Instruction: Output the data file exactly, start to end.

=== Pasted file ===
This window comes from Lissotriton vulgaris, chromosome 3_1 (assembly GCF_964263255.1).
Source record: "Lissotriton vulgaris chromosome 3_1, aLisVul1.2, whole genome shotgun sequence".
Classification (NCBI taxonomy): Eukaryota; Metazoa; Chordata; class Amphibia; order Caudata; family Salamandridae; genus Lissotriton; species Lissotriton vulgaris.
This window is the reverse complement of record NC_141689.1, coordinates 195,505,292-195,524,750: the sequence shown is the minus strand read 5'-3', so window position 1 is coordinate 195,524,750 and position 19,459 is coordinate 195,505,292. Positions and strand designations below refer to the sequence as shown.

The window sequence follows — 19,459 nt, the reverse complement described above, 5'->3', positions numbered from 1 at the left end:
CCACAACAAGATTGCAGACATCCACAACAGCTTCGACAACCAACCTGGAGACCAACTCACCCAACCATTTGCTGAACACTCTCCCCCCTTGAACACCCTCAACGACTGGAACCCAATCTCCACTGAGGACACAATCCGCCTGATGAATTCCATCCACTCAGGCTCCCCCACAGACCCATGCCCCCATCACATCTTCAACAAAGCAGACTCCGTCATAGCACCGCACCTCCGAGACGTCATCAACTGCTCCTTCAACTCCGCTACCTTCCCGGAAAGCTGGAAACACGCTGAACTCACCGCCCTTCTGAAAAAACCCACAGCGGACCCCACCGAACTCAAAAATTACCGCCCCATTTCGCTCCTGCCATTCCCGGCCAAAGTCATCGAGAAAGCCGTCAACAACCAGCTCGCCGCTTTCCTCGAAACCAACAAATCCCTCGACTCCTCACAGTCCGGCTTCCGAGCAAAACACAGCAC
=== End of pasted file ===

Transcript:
This window comes from Lissotriton vulgaris, chromosome 3_1 (assembly GCF_964263255.1).
Source record: "Lissotriton vulgaris chromosome 3_1, aLisVul1.2, whole genome shotgun sequence".
Classification (NCBI taxonomy): Eukaryota; Metazoa; Chordata; class Amphibia; order Caudata; family Salamandridae; genus Lissotriton; species Lissotriton vulgaris.
This window is the reverse complement of record NC_141689.1, coordinates 195,505,292-195,524,750: the sequence shown is the minus strand read 5'-3', so window position 1 is coordinate 195,524,750 and position 19,459 is coordinate 195,505,292. Positions and strand designations below refer to the sequence as shown.

The window sequence follows — 19,459 nt, the reverse complement described above, 5'->3', positions numbered from 1 at the left end:
CCACAACAAGATTGCAGACATCCACAACAGCTTCGACAACCAACCTGGAGACCAACTCACCCAACCATTTGCTGAACACTCTCCCCCCTTGAACACCCTCAACGACTGGAACCCAATCTCCACTGAGGACACAATCCGCCTGATGAATTCCATCCACTCAGGCTCCCCCACAGACCCATGCCCCCATCACATCTTCAACAAAGCAGACTCCGTCATAGCACCGCACCTCCGAGACGTCATCAACTGCTCCTTCAACTCCGCTACCTTCCCGGAAAGCTGGAAACACGCTGAACTCACCGCCCTTCTGAAAAAACCCACAGCGGACCCCACCGAACTCAAAAATTACCGCCCCATTTCGCTCCTGCCATTCCCGGCCAAAGTCATCGAGAAAGCCGTCAACAACCAGCTCGCCGCTTTCCTCGAAACCAACAAATCCCTCGACTCCTCACAGTCCGGCTTCCGAGCAAAACACAGCAC